In Tiago Forte’s article, [The Rise of the Full-Stack Freelancer](https://fortelabs.co/blog/the-rise-of-the-full-stack-freelancer/), I think he makes an error when it comes to deep work.
> It’s trendy now to proclaim the universal superiority of “deep work.” We’re advised to lock out all distractions and interruptions, fixate completely on one project at a time, and optimize for long, long stretches of focus.
> This advice isn’t wrong; it’s just limiting. It’s appropriate if what you want is to be the best employee you can be. If, on the other hand, you want to be a manager, run a business, develop side projects, or collaborate with others, it is terrible advice. It gives you no portfolio to work with.
> Portfolio thinking recognizes that having multiple parallel projects provides many opportunities for synergy. They don’t have to interfere with and impede each other — they can actually combine into something greater than the sum of its parts. Each one can make the others easier, more fun, and more profitable.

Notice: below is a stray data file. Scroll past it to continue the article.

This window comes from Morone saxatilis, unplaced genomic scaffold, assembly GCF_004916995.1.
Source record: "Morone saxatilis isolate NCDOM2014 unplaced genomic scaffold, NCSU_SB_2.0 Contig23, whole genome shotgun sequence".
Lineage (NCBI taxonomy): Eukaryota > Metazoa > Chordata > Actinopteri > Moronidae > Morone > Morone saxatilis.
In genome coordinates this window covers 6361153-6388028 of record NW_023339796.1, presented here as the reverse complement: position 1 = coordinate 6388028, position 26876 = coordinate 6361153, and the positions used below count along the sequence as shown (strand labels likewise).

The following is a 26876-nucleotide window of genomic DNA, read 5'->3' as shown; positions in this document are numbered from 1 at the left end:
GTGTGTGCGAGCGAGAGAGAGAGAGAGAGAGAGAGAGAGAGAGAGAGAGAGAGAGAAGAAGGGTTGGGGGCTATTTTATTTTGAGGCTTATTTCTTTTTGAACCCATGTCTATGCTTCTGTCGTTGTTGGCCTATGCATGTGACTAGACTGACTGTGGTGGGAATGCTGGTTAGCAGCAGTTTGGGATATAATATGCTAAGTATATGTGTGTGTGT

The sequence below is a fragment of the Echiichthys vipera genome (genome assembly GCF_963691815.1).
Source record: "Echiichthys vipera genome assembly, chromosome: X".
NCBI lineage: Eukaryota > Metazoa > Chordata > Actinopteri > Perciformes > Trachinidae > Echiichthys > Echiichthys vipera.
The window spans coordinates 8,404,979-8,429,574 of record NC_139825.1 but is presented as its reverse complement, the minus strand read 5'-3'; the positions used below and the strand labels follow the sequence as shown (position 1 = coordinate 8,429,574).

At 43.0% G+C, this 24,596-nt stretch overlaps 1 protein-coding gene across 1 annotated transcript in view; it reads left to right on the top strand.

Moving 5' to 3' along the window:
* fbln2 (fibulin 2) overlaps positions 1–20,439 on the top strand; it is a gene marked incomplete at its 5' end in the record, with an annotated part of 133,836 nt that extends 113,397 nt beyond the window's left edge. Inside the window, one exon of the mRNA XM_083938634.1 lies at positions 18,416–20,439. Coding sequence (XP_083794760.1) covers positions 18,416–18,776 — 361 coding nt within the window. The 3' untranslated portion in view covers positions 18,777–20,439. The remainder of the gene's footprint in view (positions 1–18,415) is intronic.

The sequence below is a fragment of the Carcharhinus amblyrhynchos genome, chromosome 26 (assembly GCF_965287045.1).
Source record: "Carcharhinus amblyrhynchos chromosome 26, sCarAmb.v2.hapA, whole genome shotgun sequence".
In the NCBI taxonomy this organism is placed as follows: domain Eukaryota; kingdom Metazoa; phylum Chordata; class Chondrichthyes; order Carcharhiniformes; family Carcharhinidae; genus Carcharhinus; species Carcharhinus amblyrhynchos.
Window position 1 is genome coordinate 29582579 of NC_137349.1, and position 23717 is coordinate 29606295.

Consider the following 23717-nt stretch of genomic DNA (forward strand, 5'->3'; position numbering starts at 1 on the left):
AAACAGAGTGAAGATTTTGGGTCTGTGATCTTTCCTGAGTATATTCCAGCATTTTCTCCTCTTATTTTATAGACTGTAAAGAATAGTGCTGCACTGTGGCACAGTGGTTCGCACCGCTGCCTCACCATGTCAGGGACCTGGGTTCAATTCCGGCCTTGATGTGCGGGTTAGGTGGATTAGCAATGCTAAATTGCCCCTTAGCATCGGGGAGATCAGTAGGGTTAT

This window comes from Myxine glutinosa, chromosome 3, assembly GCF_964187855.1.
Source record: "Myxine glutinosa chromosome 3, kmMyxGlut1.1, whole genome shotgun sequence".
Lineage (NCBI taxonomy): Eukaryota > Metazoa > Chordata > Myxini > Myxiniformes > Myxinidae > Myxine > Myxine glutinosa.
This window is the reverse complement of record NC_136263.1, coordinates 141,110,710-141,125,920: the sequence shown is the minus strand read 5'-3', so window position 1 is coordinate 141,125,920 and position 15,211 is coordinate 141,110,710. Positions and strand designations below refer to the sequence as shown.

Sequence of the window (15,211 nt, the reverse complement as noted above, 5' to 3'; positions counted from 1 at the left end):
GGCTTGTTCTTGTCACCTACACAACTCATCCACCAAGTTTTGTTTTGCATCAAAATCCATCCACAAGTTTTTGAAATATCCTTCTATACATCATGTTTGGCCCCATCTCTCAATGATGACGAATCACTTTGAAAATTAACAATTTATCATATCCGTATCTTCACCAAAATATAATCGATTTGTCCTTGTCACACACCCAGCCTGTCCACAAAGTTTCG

The issue I see here is that he equates focusing on work for extended periods of time to only ever working on one thing. That’s a fault jump to make.
Deep work is about taking your morning without interruptions to focus on one project. Then maybe take your afternoon to focus on another project. Repeat the next day and the next day.
Just like he says, these projects can compliment each other and build on each other. I focus on writing early in the week and then record and edit video later in the week. I focus afternoons on coding, which builds back into learning more about the capabilities of my iPad, which feeds my writing and video work.
I’m a “full-stack” freelancer and I love deep work. The two ideas aren’t incompatible as Forte seems to present.